If you would rather not make any adjustments whatsoever, then by all means, please feel free to disclose here the 18-digit reference number of the declined submission, so that the IMDb staff can decide whether or not to switch the status of "declined" over to the status of "approved". Your situations resembles a borderline case, so following this approach might be a fine idea.

5 Messages

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110 Points

2 months ago

Thank you, these responses are quite interesting and perhaps even helpful.  I’m particularly interested in the question of the film’s length. Are you actually suggesting that the reason this review was declined might be my factual error in describing it as two hours long?  Yes, that is indeed an exaggeration, one that is easily corrected (and I’d be happy to do so), but is IMDb really so literal-minded that this sort of rhetorical excess is a problem?   

I’m hardly alone in referring to Disney as being “woke.”  Good heavens, have you read the reviews of the recent series “Willow”?  

At any rate, following your suggestion, the review’s reference number is #221205-002603-384304.  Is there something I should do now in order to re-submit it?  Thanks.

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198.8K Points

Well, exaggerating about the running time of the movie doesn't contradict the submission guidelines. I do suppose there is a possibility that the submission was declined inadvertently or as a knee-jerk reaction to its tone. If scores of movie reviews that mention how "woke" the Walt Disney studios have become are being approved, then including that kind of stuff in a review might not necessarily go against the objectives of the guidelines, as to what a review must or mustn't contain. (And we have to remember that there is more than one individual IMDb employee whose job is to interpret the submissions and the submission guidelines, and they might not all always see things the exact same way all of the time.) One thing that stands out with the review in question is how much of the body of the review is focused on merely one element occupying merely one scene of a feature-length movie. Honestly, a problem like that is the reason for IMDb registrants being able to vote on the usefulness of a review.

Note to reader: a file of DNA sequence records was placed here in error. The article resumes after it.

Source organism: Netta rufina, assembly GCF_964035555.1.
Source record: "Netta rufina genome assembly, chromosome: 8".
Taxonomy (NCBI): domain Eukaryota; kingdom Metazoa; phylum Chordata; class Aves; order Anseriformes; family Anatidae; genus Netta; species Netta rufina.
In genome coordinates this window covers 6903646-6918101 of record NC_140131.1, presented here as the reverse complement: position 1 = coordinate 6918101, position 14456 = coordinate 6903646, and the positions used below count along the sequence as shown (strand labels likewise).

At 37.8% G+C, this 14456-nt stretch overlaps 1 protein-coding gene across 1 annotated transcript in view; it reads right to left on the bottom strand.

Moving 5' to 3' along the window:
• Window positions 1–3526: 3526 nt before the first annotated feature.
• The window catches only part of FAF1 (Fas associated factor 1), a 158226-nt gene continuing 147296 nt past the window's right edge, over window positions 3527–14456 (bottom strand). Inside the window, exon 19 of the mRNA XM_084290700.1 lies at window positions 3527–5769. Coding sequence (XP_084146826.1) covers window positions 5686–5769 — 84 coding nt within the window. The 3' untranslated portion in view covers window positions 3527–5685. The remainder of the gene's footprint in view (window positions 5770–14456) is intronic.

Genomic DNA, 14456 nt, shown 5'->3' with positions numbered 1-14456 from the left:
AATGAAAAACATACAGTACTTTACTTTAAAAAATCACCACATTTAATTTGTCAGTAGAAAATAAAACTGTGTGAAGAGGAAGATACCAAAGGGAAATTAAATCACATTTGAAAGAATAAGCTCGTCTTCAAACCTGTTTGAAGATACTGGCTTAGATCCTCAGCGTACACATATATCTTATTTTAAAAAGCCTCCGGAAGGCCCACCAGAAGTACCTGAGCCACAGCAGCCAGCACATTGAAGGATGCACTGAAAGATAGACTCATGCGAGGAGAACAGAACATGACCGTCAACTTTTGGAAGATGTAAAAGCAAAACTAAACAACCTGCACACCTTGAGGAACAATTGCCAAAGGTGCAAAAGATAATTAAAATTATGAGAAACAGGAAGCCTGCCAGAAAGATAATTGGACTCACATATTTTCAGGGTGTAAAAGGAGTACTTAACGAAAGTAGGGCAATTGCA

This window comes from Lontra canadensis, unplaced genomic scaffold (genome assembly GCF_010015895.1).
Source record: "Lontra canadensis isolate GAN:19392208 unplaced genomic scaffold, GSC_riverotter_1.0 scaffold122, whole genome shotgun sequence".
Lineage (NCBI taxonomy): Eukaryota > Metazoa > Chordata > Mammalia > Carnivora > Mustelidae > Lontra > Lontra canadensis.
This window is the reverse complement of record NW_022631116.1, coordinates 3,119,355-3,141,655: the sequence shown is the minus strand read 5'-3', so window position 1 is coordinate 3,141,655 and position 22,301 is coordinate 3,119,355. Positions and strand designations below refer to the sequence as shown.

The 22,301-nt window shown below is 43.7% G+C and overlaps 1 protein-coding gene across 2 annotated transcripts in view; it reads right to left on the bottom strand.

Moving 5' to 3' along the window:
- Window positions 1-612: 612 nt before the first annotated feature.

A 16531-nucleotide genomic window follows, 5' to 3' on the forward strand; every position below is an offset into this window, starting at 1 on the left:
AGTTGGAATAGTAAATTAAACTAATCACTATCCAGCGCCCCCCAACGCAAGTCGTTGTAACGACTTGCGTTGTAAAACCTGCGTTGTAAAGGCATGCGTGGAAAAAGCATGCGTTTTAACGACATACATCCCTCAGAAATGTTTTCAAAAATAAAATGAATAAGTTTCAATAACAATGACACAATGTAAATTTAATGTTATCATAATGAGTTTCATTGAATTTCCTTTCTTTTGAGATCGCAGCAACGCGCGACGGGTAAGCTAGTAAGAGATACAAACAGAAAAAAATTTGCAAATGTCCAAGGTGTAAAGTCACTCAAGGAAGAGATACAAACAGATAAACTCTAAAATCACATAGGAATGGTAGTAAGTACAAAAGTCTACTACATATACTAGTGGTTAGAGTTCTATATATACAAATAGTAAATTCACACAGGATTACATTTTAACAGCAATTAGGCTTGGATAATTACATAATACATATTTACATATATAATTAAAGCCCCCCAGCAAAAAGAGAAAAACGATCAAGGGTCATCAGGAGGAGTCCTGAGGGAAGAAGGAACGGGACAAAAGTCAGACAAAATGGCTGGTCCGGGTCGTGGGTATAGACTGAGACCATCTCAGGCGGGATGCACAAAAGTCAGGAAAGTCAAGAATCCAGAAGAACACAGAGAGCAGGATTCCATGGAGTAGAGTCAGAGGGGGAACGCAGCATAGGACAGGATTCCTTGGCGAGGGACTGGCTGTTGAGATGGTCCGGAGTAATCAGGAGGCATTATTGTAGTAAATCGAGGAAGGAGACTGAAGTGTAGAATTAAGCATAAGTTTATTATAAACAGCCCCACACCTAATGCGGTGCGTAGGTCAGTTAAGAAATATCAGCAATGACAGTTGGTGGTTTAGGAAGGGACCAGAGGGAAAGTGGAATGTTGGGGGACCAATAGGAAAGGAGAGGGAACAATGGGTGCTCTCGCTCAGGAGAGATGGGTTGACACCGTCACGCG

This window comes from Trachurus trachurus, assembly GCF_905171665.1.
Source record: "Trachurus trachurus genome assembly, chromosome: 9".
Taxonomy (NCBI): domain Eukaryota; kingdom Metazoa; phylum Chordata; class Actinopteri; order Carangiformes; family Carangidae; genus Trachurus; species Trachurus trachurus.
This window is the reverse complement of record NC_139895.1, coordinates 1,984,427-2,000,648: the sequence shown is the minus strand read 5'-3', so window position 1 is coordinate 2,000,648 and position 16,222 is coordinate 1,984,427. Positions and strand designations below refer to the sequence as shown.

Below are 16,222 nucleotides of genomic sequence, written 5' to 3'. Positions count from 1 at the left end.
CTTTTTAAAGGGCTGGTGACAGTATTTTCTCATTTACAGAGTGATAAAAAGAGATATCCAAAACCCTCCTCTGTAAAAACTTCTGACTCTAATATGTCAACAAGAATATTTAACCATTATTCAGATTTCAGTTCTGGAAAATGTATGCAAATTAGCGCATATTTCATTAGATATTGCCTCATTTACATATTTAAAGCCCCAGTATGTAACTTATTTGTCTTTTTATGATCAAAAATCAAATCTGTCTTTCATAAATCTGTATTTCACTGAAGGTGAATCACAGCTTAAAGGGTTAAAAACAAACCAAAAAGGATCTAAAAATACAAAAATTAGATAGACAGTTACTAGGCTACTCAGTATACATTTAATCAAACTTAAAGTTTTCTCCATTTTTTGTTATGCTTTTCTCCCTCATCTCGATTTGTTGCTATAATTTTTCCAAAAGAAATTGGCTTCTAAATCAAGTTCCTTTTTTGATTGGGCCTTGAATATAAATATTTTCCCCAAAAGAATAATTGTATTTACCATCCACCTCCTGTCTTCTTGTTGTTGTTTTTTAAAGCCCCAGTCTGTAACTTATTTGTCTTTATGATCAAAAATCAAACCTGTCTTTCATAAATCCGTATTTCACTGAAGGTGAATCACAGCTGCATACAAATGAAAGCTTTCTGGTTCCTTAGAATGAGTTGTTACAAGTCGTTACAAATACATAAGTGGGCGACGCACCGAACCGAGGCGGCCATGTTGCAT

Champion

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11.8K Messages

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302.7K Points

@Simon210​ 

You could try to resubmit through your history (click the reference number) and make the changes you wish to.

5 Messages